How is called a potentiometer like this?

I have a little project to do and I'm seeking for a potentiometer that can make infinite rotations (even if the cursor value doesn't change anymore). I have one in my radio and as it turns at maximum, it is slightly harder to turn it. If anyone knows what do I mean please tell me.

(nah, it's not an encoder)

I think you have a potentiometer with a slipping-clutch mounted on the shaft. Mentor 716. Safety Slip Coupling | Conrad.com

also google for "endless rotation potentiometer"

Skiermaxhtc:
I have a little project to do and I'm seeking for a potentiometer that can make infinite rotations (even if the cursor value doesn't change anymore). I have one in my radio and as it turns at maximum, it is slightly harder to turn it. If anyone knows what do I mean please tell me.

(nah, it's not an encoder)

What kind of radio? I cracked open a big old one my parents had and the knob was attached to the variable capacitor by a string and pulleys. When it hit the stop the knob would just rotate inside the string loop.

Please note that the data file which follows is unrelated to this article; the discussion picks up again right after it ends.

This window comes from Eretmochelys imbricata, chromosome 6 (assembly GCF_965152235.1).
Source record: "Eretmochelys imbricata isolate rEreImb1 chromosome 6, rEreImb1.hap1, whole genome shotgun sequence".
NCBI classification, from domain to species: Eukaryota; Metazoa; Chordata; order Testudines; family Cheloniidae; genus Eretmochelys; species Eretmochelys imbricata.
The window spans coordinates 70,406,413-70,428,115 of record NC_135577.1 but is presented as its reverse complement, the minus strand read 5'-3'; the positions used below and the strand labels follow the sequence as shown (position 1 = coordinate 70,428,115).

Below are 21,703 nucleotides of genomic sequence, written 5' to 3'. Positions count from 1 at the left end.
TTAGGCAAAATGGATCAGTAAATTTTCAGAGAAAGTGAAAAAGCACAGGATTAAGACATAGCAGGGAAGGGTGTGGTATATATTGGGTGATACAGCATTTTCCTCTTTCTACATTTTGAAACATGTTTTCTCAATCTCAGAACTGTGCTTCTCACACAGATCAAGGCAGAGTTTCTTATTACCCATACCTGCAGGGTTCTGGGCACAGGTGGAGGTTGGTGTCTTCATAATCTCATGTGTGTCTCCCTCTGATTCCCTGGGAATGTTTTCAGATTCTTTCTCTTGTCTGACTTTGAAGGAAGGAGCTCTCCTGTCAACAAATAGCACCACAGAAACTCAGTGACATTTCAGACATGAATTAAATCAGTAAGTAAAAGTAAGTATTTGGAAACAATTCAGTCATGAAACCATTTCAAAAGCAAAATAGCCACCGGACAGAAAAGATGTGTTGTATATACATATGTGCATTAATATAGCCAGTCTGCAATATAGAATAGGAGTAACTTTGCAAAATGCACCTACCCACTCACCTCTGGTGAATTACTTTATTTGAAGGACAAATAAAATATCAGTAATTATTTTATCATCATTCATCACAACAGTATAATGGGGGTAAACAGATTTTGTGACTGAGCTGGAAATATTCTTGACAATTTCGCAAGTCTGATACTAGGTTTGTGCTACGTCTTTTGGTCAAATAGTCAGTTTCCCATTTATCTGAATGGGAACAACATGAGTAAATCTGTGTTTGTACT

Continuous rotation variable resistors do exist. As said above they are usually expensive because they are for specialised applications and are of high quality. The output is in the form of a sin wave change of resistance as you rotate.

I think though if you think you have one in your radio, it will not actually be a continuous rotation variable resistor but instead a rotary encoder. These are used in a lot of audio equipment because they give digital signals to work with the modern fashion for digital control and processing of audio. The fact that they rotate continuously is incidental.

It can't be a rotary encoder, it has extra resistance past the endstops.

Here's a picture of what I mentioned. The big knob near the top corner is connected to the variable capacitor (the bunch of plates in a row on the left) by a string and pulleys. The big knob on this old radio has exactly the property you described: Once it reaches the endstop it will still rotate, but with slightly more resistance. It obvious to see where the extra resistance is coming from. Since the string can't move any more, it's sliding on the shaft of the knob, which produces friction.

Also note that it's usually not a variable resistor that controls tuning in an analog radio, but a variable capacitor.